The politics surrounding the #FightForFamilies SCOTUS case
The Supreme Court is ruling today on Obama's executive action on immigration, which would protect nearly 5 million undocumented immigrants from deportation.
The order created two major programs: Deferred Action for Parents of Americans and Lawful Permanent Residents (DAPA) and the Deferred Action for Childhood Arrivals (DACA). These programs would allow immigrants, especially immigrant families, to stay in the US.
DAPA would allow for immigrants who have lived in the country since 2010 or who have children that are American citizens or lawful permanent residents, to receive renewable work permits and exemption from deportation.
And DACA protects young people who were brought into the US as a minor without legal documentation, so they can apply for a two-year work permit and defer from deportation.
(Still feeling confused? Check out our handy explainer.)
What is happening now?
The order is controversial, and the current question is whether Obama overstepped his constitutional authority.
The Supreme Court (SCOTUS) is now hearing the case, but the chances the eight-member Supreme Court will split is high. Since the death of Justice Antonin Scalia, the likelihood of a 4-4 split between the judges is a major possibility. It has already happened twice since Scalia died.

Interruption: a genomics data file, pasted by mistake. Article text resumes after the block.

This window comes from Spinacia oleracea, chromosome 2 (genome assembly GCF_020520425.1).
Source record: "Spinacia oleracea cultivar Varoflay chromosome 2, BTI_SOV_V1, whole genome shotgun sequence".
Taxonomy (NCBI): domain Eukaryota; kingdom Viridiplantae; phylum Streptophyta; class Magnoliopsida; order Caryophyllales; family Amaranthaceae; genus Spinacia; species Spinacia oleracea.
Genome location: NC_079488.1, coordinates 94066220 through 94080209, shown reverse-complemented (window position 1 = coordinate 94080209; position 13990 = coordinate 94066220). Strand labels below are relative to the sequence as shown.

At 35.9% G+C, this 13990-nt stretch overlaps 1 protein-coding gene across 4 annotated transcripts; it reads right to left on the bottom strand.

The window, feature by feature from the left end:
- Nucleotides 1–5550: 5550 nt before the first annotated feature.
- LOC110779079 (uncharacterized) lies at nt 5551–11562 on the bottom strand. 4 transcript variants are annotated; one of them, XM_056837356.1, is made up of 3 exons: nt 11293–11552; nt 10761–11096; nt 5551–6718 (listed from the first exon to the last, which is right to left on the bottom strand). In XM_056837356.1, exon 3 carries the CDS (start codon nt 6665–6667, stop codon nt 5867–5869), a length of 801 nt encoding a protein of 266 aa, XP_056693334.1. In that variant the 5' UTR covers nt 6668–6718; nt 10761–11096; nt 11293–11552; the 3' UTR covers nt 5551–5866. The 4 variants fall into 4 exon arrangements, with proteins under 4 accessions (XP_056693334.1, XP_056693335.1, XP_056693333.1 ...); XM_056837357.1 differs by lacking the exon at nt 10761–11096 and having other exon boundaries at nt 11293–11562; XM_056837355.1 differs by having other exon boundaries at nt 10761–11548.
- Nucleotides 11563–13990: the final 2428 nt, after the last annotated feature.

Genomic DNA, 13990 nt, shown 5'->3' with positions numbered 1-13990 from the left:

Not only will the executive order leave SCOTUS split, but it is also splitting the American public.
There are people who are seriously in favor for continuing the programs.
— Xavier Becerra (@RepBecerra) April 18, 2016
— Voto Latino (@votolatino) April 18, 2016
— Planned Parenthood (@PPact) April 18, 2016
And those who question Obama's overstepping Congress and the programs benefits themselves.
#FightForFamilies? What about our own children, our own families? Why should we care about invaders and give away our nation?
— Kurisu Kitsune (@Kurisu_Kitsune) April 18, 2016
— Cristina Laila (@cristinalaila1) April 18, 2016
If the vote is locked, this will definitely make the issue of immigration a major factor in the presidential election. And presidential hopefuls, as well as other major political players, are already throwing their hats into the ring on the topic.
— Hillary Clinton (@HillaryClinton) April 18, 2016
As a nation built by immigrants, we must strive for humane immigration policies that unify families, not tear them apart. #FightForFamilies
— Bernie Sanders (@SenSanders) April 18, 2016
— Luis V. Gutierrez (@RepGutierrez) April 18, 2016
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Allison is originally from Fresno, California, but made her way to the beautiful Central Coast, where she is a student at UC Santa Cruz, earning a degree in both history and politics, working as a reporter for City on a Hill Press, and guzzling gallons of coffee. She is a lover of television and all things Amy Poehler. Follow her embarrassing attempts at jokes on Twitter @alleyrenee16.